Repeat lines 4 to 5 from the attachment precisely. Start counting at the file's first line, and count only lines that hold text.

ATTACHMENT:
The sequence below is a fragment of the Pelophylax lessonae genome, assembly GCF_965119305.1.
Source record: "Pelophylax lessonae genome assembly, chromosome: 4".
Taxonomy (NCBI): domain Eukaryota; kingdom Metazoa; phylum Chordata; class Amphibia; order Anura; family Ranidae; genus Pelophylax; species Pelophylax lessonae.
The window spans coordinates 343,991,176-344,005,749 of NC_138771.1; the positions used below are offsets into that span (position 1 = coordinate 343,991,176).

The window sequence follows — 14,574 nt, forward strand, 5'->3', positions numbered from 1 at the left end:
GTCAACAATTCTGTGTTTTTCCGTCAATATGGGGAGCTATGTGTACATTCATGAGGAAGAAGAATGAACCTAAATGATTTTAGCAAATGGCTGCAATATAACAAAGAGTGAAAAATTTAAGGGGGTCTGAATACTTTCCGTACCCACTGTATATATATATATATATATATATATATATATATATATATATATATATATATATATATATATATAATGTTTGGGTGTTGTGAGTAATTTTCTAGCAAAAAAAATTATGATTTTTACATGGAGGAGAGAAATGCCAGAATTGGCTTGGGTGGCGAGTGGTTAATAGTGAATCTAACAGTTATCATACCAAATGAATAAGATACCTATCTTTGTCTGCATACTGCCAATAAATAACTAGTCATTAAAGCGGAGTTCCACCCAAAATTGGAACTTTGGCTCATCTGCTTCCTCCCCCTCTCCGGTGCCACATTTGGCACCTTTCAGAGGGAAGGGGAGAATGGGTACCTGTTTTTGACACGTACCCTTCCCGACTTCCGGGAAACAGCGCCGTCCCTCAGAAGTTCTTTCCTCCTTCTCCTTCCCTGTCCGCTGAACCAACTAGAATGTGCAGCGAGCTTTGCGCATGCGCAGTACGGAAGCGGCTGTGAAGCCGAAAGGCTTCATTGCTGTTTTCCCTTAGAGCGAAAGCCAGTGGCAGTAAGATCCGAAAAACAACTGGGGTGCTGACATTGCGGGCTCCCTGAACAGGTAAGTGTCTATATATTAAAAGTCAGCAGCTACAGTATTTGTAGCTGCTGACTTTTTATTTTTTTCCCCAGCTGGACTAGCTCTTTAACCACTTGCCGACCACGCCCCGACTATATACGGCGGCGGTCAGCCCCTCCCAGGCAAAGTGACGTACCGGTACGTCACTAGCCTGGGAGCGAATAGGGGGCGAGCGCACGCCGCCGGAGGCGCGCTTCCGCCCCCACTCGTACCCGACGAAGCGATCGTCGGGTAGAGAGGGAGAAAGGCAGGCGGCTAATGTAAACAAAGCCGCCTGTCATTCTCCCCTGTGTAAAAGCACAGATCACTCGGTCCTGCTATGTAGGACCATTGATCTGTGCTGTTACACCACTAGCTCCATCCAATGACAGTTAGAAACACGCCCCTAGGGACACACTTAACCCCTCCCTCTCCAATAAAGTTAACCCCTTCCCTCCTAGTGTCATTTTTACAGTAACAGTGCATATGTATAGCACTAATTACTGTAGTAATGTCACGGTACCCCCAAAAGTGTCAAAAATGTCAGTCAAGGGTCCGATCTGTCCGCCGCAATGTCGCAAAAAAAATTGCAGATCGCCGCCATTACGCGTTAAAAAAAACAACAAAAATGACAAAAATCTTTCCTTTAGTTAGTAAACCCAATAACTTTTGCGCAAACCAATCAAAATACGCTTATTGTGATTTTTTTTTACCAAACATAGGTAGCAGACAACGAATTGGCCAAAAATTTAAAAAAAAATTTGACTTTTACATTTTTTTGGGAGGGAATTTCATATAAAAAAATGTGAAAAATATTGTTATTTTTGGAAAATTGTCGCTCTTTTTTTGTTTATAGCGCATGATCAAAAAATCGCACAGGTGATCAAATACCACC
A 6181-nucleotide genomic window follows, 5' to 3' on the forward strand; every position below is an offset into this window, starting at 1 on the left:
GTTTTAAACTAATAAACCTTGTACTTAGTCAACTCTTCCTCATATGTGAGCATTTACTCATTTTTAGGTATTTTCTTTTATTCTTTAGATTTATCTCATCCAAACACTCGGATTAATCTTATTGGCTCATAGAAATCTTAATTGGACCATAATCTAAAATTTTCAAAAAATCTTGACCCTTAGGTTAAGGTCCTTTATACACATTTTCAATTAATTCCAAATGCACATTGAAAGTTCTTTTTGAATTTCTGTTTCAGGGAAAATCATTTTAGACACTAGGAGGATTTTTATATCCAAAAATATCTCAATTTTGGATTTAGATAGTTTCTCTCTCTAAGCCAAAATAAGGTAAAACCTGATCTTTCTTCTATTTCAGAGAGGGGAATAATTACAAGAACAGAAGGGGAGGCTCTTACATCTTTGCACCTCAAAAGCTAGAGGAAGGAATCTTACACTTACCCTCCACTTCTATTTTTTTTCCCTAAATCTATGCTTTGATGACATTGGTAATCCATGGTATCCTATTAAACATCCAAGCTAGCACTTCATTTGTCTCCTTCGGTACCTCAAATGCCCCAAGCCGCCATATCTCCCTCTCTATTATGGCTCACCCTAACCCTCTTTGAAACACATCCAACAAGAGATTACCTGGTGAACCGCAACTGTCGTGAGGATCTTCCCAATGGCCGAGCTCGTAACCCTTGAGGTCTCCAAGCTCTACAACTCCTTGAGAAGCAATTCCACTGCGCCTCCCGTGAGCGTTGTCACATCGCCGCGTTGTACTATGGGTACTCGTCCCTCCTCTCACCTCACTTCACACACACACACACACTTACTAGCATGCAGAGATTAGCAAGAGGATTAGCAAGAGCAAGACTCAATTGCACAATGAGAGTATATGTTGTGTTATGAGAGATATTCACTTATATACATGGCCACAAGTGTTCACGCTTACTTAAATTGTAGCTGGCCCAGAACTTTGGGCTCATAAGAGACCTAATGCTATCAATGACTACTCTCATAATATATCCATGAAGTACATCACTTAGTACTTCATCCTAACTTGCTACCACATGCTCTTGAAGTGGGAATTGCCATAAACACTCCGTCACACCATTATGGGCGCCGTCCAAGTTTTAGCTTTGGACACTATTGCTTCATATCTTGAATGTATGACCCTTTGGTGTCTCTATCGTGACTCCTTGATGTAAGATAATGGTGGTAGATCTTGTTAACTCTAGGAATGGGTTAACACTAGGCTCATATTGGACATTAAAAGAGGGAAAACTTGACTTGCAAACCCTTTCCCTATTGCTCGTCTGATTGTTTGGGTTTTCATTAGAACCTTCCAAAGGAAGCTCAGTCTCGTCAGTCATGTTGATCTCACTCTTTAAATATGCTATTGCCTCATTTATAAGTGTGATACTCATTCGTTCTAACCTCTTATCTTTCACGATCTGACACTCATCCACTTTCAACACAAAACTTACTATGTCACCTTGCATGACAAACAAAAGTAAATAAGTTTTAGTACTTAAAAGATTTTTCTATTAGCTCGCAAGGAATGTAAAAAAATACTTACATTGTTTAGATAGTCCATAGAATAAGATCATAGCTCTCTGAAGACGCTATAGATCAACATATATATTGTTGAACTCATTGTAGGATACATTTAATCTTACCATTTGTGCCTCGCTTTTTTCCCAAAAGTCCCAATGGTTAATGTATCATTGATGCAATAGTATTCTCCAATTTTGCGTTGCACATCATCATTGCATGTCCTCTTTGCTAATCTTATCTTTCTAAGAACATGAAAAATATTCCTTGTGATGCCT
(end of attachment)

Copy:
The window spans coordinates 343,991,176-344,005,749 of NC_138771.1; the positions used below are offsets into that span (position 1 = coordinate 343,991,176).

The window sequence follows — 14,574 nt, forward strand, 5'->3', positions numbered from 1 at the left end: